Sir John Eliot Gardiner conducts the Monteverdi Choir, Choeur du Théâtre du Châtelet and Orchestre Revolutionnaire et Romantique in a landmark recording of Berlioz's towering opera. A tragic tale of love and fate, war and peace and the intertwined destinies of two cities, the opera is based on Virgil's imperial vision of the founding myth of Rome. The American tenor Gregory Kunde as Aeneas and the Italian soprano Anna Caterina Antonacci lead an international cast in this stunning production.
Documentary: The Trojans, a masterpiece revived – includes interviews with Sir John Eliot Gardiner, Yannis Kokkos, Susan Graham, Anna Caterina Antonacci, Gregory Kunde and others.
“...a performance that is now the best available on DVD. …an unforgettably dramatic experience… a superb authentic instrument performance… The magnificent high-definition recording does it ample sonic and visual justice.” Gramophone
Running time 5 hours
Region code All regions
Video codec: AVC/MPEG-4
Disc size: 2 x BD50
Picture format 1080i High Definition / 16:9
Sound format 2.0 PCM & 5.0 DTS-Master Audio
Menu language EN
“Les Troyens hasn't fared well on DVD, but this superb authentic-instrument performance of October 2003 from the Théâtre du Châtelet, Paris, equals Sir Colin Davis's pioneering original. Orchestrally it's everything we've come to expect from Gardiner's Berlioz, his tempi swift and dynamic, sharing the composer's delight in complex rhythmic interplay, yet always propelling the drama. Passages like Andromache's entrance and Hector's ghost nevertheless have their proper gravitas and sombre hues against the brighter shades of Carthage. Colour is the great gift of the period instruments, revealing a wide range of sonorities, and creating a sense of freshness and discovery.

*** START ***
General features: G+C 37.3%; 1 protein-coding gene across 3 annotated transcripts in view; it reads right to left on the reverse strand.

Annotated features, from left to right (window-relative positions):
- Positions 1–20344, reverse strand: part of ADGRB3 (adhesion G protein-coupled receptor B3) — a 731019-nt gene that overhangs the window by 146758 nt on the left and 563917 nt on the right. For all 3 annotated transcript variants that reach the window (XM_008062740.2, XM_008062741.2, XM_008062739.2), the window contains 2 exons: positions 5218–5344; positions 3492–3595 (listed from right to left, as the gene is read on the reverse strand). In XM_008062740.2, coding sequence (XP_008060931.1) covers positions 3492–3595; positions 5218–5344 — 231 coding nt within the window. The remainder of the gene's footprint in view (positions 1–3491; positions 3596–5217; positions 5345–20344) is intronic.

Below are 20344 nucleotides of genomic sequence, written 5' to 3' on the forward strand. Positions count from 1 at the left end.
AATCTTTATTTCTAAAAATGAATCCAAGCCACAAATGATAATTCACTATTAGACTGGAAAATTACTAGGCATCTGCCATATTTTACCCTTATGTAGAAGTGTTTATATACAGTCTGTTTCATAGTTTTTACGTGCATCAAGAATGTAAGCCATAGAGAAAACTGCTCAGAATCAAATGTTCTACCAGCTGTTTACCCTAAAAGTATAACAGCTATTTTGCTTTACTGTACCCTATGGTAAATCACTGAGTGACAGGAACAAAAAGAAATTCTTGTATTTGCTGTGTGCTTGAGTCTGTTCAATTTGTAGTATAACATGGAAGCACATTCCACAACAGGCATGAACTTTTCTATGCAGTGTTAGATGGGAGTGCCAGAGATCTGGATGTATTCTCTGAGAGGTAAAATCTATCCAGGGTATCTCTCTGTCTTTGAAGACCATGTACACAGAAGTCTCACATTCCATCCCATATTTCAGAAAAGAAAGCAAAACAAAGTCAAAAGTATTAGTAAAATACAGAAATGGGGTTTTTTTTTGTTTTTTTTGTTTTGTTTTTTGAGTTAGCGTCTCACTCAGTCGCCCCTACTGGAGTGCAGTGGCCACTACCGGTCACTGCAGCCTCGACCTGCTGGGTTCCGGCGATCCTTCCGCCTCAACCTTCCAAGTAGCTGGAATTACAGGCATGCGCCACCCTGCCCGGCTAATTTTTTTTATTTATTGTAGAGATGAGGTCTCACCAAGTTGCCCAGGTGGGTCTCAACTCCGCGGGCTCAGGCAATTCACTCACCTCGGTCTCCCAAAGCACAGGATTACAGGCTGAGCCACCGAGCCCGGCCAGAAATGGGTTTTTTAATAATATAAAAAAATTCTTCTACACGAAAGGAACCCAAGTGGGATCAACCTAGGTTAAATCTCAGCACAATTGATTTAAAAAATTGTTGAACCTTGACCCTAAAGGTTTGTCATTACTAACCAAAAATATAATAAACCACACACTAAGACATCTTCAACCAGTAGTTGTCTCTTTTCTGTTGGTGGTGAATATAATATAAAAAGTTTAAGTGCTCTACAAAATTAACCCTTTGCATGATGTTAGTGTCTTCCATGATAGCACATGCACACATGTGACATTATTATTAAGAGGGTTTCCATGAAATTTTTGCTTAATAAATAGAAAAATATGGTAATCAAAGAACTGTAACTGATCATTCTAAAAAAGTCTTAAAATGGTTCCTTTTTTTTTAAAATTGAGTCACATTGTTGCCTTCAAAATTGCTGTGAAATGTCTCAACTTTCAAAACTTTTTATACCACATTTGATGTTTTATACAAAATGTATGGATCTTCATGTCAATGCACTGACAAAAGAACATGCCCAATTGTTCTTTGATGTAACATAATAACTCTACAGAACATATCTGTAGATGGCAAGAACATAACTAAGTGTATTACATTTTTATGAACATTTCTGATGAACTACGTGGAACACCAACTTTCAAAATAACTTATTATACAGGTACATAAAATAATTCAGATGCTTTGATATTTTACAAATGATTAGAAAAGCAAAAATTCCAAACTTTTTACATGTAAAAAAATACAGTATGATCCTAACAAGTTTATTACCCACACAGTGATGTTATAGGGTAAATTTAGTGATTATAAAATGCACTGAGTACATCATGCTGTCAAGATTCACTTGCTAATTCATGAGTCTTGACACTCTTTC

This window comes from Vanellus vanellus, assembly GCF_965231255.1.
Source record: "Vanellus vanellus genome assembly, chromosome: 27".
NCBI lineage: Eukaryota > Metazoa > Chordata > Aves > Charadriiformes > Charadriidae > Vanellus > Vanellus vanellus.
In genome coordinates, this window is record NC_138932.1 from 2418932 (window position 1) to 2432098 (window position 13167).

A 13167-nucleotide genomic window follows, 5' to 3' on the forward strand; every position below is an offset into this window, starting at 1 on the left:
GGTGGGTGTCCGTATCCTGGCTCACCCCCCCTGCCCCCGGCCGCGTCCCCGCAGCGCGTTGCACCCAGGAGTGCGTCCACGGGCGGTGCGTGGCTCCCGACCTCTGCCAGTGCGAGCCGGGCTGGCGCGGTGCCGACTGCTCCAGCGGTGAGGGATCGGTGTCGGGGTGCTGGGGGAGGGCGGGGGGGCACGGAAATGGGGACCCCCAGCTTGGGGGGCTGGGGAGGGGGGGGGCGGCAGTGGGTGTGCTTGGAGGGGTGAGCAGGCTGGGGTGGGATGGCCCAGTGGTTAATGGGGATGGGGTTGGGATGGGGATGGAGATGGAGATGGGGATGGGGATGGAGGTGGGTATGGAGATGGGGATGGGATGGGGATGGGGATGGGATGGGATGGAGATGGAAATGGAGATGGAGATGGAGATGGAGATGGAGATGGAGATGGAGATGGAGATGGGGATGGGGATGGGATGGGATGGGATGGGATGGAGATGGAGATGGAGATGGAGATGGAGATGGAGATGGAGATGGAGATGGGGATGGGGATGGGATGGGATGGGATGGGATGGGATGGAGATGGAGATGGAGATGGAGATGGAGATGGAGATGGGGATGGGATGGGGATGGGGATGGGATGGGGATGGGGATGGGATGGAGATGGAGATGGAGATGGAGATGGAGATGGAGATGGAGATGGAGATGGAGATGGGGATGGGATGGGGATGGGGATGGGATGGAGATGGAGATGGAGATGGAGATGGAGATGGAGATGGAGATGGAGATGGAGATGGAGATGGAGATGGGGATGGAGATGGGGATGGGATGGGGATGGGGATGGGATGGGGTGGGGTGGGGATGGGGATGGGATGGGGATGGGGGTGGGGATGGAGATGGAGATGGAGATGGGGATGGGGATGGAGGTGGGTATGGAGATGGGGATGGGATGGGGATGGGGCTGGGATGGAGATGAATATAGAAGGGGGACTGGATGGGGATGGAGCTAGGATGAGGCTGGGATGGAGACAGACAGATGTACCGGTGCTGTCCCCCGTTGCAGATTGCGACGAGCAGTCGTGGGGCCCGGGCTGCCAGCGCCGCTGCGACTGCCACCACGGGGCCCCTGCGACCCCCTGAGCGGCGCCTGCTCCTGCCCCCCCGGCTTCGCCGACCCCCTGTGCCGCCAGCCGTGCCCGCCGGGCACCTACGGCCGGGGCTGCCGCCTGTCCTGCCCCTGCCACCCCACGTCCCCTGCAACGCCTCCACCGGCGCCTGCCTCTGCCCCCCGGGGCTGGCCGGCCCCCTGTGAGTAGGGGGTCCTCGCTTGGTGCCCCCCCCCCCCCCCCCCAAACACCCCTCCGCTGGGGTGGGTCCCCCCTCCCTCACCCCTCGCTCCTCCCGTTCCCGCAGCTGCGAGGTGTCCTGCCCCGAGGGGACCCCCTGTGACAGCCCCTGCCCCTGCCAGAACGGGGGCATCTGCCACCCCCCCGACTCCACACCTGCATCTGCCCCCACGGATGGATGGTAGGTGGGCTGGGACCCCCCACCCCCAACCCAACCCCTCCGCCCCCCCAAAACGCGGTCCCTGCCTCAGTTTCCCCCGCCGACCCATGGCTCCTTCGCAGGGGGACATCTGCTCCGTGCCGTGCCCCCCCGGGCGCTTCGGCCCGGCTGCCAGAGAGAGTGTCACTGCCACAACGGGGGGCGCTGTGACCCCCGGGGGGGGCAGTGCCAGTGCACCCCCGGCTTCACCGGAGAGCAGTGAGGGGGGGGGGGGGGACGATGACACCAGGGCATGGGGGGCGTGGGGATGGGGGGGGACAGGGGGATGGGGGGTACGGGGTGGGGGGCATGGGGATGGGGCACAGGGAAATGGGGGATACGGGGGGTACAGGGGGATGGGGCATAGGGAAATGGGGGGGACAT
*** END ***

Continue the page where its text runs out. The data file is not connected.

The effect is sometimes rawer, sometimes more classical, but almost always more complex and dramatic than the homogenised modern sound.
Gardiner's singers, too, could hardly be more committed. Anna Caterina Antonacci is a fiery Cassandra, superbly classical-looking, so wrung and tormented that some moments of strain scarcely matter. Gregory Kunde tackles Aeneas with ringing tone, looks and acts pretty well, and brings a welcome bel canto touch to the gorgeous duet. Susan Graham, though, needs no caveats: a radiant Dido, queenly yet youthful, lyrical and lighter-toned than Janet Baker, but in her final despair no less tragically moving. Other roles are generally excellent. The mostly youthful chorus sounds marvellous, and is a constant force in Yannis Kokkos's moderately modern production.
The stage is plain and bare, capped by a reflector in which most of the décor appears: an Italian Renaissance cityscape for Troy, and the Horse only as a menacing head. Carthage is a classical vision of white walls and blue sea with stylised ships. The Trojans wear the inescapable greatcoats the brutal Greeks, inevitably, American combat gear, and the Carthaginians vaguely North African whites and pastels. This is a mostly straightforward, lively staging which lets characters and drama speak for themselves, and so works well on screen. The magnificent high-definition recording does it ample sonic and visual justice.
For anyone who loves Les Troyens, this is a revelatory and essential performance.”
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